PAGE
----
Say what you will about Giorgio Armani chances are it will be pretty much the same thing everyone else is saying. On this, his 25th year in business, Armani has been the subject of stories in dozens of newpapers and magazines including Vibe, Vogue, Vanity Fair and some that don't begin with the letter V. Behind the media frenzy: a new line of cosmetics, a new line of home furnishings, an expanded line of accessories, a huge new superstore in Milan and an exhibition of his work at the Guggenheim Museum in New York a first for a living designer. In an average year, any one of these would be reason enough to reprise the Armani success story. But all six? In one year? There may not be an adult left in the Western world who doesn't know that Armani is a control freak, favors blue T shirts, once worked for Nino Cerruti and vacations in Pantelleria.
But what makes his story worth telling is that Armani has accomplished something few designers ever do: he changed forever the way people think about clothes.
It began with the suit. Armani started tinkering with the traditional uniform in the 1970s, a tumultuous time for menswear. French designers including Pierre Cardin and Daniel Hechter were turning out tight little trendy numbers with bell-bottom trousers and wide-lapel jackets that were not going down particularly well, especially with large American men. Armani, working as a freelance designer at the time, did the opposite. He took the suit and ripped the stuffing out of it. Gone were the shoulder pads, the tight armholes, the straight trousers. Armani's suits draped, they flowed, they allowed wearers to exhale. This was the path forward.
In 1975, at the urging of his business and romantic partner Sergio Galeotti, Armani started his own business. It wasn't long before he and Galeotti were visited by Fred Pressman, the visionary owner of Barneys, which was then on its way to becoming America's chicest department store. According to Joshua Levine's book, The Rise and Fall of the House of Barneys, an immediately enthusiastic Pressman secured the exclusive rights to sell Armani in New York for $10,000 a season a huge sum for Armani's fledgling company. What Pressman saw in Armani was a way to make designer brands appeal to American men. More than $90,000 of Armani merchandise sold that first year in the U.S. Five years later Armani sold $14 million there, 10 years later $100 million. By 1999, that was the size of Armani's paycheck. With retail sales of over $3 billion, he was the best-selling clothing designer in the world, after Ralph Lauren, and the sole owner of one of the most profitable companies in Italy.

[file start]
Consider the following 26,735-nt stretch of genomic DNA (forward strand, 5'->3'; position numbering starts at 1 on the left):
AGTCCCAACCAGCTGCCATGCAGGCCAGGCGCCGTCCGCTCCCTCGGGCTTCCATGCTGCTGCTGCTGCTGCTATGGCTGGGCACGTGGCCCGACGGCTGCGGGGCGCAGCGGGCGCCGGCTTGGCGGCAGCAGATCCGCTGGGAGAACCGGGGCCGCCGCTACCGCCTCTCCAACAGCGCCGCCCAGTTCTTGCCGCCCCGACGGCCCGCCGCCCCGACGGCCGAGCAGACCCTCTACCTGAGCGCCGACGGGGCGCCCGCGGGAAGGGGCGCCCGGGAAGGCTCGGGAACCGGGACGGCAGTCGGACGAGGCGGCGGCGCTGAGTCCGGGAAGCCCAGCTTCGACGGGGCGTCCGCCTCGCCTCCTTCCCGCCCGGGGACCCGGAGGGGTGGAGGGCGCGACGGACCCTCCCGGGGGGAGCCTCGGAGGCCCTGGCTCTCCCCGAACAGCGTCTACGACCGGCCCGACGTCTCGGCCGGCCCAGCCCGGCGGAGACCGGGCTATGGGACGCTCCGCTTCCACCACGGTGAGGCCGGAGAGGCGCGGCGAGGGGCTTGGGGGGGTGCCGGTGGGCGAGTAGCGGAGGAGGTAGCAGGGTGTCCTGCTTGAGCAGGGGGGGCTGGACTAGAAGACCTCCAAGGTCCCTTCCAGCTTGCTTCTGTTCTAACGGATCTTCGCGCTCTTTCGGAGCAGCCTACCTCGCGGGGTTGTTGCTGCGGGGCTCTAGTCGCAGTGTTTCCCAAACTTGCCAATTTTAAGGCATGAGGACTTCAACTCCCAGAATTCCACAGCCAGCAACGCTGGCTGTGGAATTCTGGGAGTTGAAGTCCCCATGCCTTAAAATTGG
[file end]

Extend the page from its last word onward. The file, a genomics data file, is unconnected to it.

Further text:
Although 55% of his clothing sales comes from menswear, the Guggenheim show focused instead on lavish eveningwear for women a strength of the designer but not the backbone of his career. "At first we thought 50-50," says co-curator Harold Koda, "but then we went into the archives and there was all this material we'd never seen. Most of the stuff the public sees is filtered through buyers and fashion editors." The show, he argues, "is expressive of a side of Armani that people didn't know but consistent with what people did know." With average attendance of 29,000 a week, the show, called simply "Giorgio Armani," is outdoing the Guggenheim's other recent blockbuster, the "Art of the Motorcycle," which drew about 24,000 a week.
And yet, all this praise, attention and success create a certain amount of confusion among fashion's most serious devotees. "He's someone who is perceived as one of the handful of designers who is determining the course of fashion," says Koda. "But that doesn't make him a fun story." In other words, fashion editors and style slaves wonder why he's still so popular when he's so, well, dull? Especially compared to today's designer-heroes avant-garde talents like Alexander McQueen, John Galliano, Hussein Chalayan.
The answer is that Armani is popular precisely because he is boring. Boring, done well, can be elegant. For people who care more about looking good than looking fashionable, boring is just fine. Great even. The most obvious examples of the success of dull come out of Hollywood. Few stars want to be overpowered by their clothes. When Armani opened his first Los Angeles store in 1988, he was already dressing Richard Gere (most notably in the 1980 film American Gigolo), Warren Beatty and Sharon Stone. But even Armani wasn't sure the store would be successful. L.A. was all about big big studio films, big stars, big hair, big egos. Armani was and is about understatement. "When I was at the party [to celebrate his arrival in L.A.], I continued to be worried," Armani said at the time. "Here I was looking at these people overdressed with these big dresses ... I'm taking a risk. I'm doing a store that's maybe not for these people."